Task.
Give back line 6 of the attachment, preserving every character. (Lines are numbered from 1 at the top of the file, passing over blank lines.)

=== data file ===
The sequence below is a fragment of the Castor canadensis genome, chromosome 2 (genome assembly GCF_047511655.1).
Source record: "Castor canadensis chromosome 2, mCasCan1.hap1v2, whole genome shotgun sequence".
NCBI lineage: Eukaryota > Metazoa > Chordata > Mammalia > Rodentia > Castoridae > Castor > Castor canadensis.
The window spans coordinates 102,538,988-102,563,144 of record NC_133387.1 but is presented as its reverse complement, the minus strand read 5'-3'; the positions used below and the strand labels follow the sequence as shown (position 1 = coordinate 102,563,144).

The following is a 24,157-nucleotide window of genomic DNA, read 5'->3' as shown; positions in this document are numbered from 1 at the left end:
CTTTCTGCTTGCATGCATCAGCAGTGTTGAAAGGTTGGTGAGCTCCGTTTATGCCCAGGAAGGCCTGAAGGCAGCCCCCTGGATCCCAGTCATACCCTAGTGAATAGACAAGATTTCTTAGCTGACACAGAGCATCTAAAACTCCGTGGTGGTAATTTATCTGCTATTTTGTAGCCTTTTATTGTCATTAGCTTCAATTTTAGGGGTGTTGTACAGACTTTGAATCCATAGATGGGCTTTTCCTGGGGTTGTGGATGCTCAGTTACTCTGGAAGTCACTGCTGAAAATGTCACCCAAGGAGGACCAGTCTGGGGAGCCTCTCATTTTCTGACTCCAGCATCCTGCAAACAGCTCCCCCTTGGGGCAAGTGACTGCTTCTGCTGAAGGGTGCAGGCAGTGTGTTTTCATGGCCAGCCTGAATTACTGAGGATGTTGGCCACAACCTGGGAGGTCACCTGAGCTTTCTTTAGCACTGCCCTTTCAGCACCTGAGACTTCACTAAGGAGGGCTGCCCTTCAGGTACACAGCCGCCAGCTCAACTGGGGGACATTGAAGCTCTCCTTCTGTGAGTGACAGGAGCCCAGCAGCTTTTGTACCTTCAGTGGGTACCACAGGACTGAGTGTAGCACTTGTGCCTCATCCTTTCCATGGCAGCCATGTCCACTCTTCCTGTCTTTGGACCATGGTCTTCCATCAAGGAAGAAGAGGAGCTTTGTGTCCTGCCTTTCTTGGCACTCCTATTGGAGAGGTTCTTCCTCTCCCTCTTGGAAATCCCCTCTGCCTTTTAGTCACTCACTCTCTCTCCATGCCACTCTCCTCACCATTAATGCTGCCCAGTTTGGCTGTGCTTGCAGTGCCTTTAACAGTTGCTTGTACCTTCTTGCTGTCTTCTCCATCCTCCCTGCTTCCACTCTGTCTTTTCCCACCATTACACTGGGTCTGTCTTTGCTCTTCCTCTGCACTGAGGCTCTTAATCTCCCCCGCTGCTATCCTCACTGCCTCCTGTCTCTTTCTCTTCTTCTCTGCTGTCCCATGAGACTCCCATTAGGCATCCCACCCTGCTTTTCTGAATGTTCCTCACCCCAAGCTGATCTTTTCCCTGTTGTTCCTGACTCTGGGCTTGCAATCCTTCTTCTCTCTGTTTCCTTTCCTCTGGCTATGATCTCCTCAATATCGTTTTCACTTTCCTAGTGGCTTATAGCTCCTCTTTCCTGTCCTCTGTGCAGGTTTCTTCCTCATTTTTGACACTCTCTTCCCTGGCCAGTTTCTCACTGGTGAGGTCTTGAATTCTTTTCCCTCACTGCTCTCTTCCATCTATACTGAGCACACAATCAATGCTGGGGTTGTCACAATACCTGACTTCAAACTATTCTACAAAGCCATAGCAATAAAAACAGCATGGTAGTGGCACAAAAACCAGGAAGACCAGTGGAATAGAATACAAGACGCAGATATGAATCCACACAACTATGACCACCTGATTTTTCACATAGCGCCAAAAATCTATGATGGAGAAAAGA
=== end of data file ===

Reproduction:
CTTTCTGCTTGCATGCATCAGCAGTGTTGAAAGGTTGGTGAGCTCCGTTTATGCCCAGGAAGGCCTGAAGGCAGCCCCCTGGATCCCAGTCATACCCTAGTGAATAGACAAGATTTCTTAGCTGACACAGAGCATCTAAAACTCCGTGGTGGTAATTTATCTGCTATTTTGTAGCCTTTTATTGTCATTAGCTTCAATTTTAGGGGTGTTGTACAGACTTTGAATCCATAGATGGGCTTTTCCTGGGGTTGTGGATGCTCAGTTACTCTGGAAGTCACTGCTGAAAATGTCACCCAAGGAGGACCAGTCTGGGGAGCCTCTCATTTTCTGACTCCAGCATCCTGCAAACAGCTCCCCCTTGGGGCAAGTGACTGCTTCTGCTGAAGGGTGCAGGCAGTGTGTTTTCATGGCCAGCCTGAATTACTGAGGATGTTGGCCACAACCTGGGAGGTCACCTGAGCTTTCTTTAGCACTGCCCTTTCAGCACCTGAGACTTCACTAAGGAGGGCTGCCCTTCAGGTACACAGCCGCCAGCTCAACTGGGGGACATTGAAGCTCTCCTTCTGTGAGTGACAGGAGCCCAGCAGCTTTTGTACCTTCAGTGGGTACCACAGGACTGAGTGTAGCACTTGTGCCTCATCCTTTCCATGGCAGCCATGTCCACTCTTCCTGTCTTTGGACCATGGTCTTCCATCAAGGAAGAAGAGGAGCTTTGTGTCCTGCCTTTCTTGGCACTCCTATTGGAGAGGTTCTTCCTCTCCCTCTTGGAAATCCCCTCTGCCTTTTAGTCACTCACTCTCTCTCCATGCCACTCTCCTCACCATTAATGCTGCCCAGTTTGGCTGTGCTTGCAGTGCCTTTAACAGTTGCTTGTACCTTCTTGCTGTCTTCTCCATCCTCCCTGCTTCCACTCTGTCTTTTCCCACCATTACACTGGGTCTGTCTTTGCTCTTCCTCTGCACTGAGGCTCTTAATCTCCCCCGCTGCTATCCTCACTGCCTCCTGTCTCTTTCTCTTCTTCTCTGCTGTCCCATGAGACTCCCATTAGGCATCCCACCCTGCTTTTCTGAATGTTCCTCACCCCAAGCTGATCTTTTCCCTGTTGTTCCTGACTCTGGGCTTGCAATCCTTCTTCTCTCTGTTTCCTTTCCTCTGGCTATGATCTCCTCAATATCGTTTTCACTTTCCTAGTGGCTTATAGCTCCTCTTTCCTGTCCTCTGTGCAGGTTTCTTCCTCATTTTTGACACTCTCTTCCCTGGCCAGTTTCTCACTGGTGAGGTCTTGAATTCTTTTCCCTCACTGCTCTCTTCCATCTATACTGAGCACACAATCAATGCTGGGGTTGTCACAATACCTGACTTCAAACTATTCTACAAAGCCATAGCAATAAAAACAGCATGGTAGTGGCACAAAAACCAGGAAGACCAGTGGAATAGAATACAAGACGCAGATATGAATCCACACAACTATGACCACCTGATTTTTCACATAGCGCCAAAAATCTATGATGGAGAAAAGA